My experience of Yoga is that each moment on the matt is but one of many stepping stones on our journey through life; the practice fosters a more compassionate and peaceful experience of being –for our own benefit and that of others around us. We get on the way through working with the body, by encountering our inner-resistances, then safely softening and smoothly passing through to the next level of depth.
My teaching is based on a quieter, deeper understanding of movement and, if/when one chooses to, of oneself. Classes focus on shedding tension from the body using gravity, a calm mind and breath. Approaching simple and more complex postures relies on the body’s natural intelligence. Releasing the spine allows to reach deep within and develop core strength. Softening is neither passive, nor weak, but the action of letting go and revealing our inner vigor. Classes are slow-paced as tissues yield to gravity when movements remain sympathetic and gradual. Keeping the mind focused reveals the link between body, mind and spirit.
I am a qualified Yoga teacher, and hold the 500 hours Yoga Teaching Diploma Certificate (certified by the Yoga Alliance) in 2001 from the Ruth White Centre in London, UK. Ruth White is a Senior Iyengar teacher and life teacher with the British Wheel of Yoga. My favorite moments were the early pranayama (breathing) that Ruth led with serenity and authority. And I value her insistence to learn the philosophical side of Yoga, based on the ‘Advaita’ (non-duality) tradition, as taught by the Shankaracharya of N
orth India. Advaita, which means non-duality, heeds Patanjali’s eight limbs of yoga including pranayama and meditation.
John Stirk has since been my senior teacher. John had personal tuition from Vanda Scaravelli and is both a Yoga teacher and an osteopath. His successful integration of Eastern thoughts and Western reality is inspiring– and of course his inexhaustible joie de vivre. Watching him in movement brings joy to the heart.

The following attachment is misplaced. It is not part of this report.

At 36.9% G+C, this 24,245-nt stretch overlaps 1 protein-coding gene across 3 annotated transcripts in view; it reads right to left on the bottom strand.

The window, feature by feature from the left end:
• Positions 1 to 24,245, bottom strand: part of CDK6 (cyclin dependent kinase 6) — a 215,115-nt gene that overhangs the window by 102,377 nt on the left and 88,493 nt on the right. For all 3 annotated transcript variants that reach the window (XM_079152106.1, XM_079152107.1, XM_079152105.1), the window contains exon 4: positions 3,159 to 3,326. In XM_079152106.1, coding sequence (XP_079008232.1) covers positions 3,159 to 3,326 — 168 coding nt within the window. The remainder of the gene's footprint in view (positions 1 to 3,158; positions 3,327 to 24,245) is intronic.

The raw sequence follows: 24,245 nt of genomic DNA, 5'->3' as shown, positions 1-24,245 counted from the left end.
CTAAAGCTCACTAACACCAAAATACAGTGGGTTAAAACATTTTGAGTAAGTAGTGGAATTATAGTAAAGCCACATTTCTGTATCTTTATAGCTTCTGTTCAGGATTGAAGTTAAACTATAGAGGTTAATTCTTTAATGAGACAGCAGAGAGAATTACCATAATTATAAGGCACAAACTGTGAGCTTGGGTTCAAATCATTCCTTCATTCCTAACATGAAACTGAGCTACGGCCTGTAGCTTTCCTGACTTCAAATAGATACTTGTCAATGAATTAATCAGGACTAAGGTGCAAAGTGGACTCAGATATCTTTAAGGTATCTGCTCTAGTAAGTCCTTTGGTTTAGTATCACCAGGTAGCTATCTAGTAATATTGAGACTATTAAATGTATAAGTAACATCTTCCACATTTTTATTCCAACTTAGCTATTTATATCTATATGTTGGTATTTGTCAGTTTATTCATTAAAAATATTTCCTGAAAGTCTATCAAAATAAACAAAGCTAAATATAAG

There are many schools of Yoga, some with more emphasis on stamina, spirituality, energies, therapeutic movements or more. I feel deep gratitude for the varied teachers who guided my development, including fellow teachers whose classes I still visit sometimes. The most, however, an important resource for my teaching has been my own steady personal practice over the past 22 years, which, together with a continuing study of texts and related subjects (more below) make my approach a continuing learning experience.
The class at St James Hall is unique in terms of location, teaching style, a variety of approaches, its reasonable number of students, a regular core of them and crucially it is rooted in Yoga philosophy and Joy.
In addition, this class is based on group culture: by being present in class, students witness and support each other in moments of self-discovery – at times through extremely hard work. I have also set up a maximum number of students attending so that I can prepare classes with each individual in mind. Students value this constancy; what they get here is individual attention and adjustments, and no generic or formulaic sequences. All levels are welcome although I strongly encourage pregnant women, for their own benefit, to seek a Yoga for Pregnancy class. Finally, the class is 1h45min long and there is time for meditation, pranayama (breathing), asana (postures) and savasana (resting).
Each term we explore a different aspect of practice, whether rooted in the body or in philosophy or both. Currently, we are looking at apparently conflicting principles, for example: how can we be soft and strong at the same time? How do we welcome uncertainly while staying fearless? What is the way to witness our many imperfections without being critical of ourselves?
This work is about transformation, exploration, researching, and curiosity. It does involve courage and commitment. This past week two students offered testimonials: ‘this is the only class where I feel myself’ and ‘I felt bouncy and full of energy after class’. I cannot think of better markers to validate the class at St James Hall.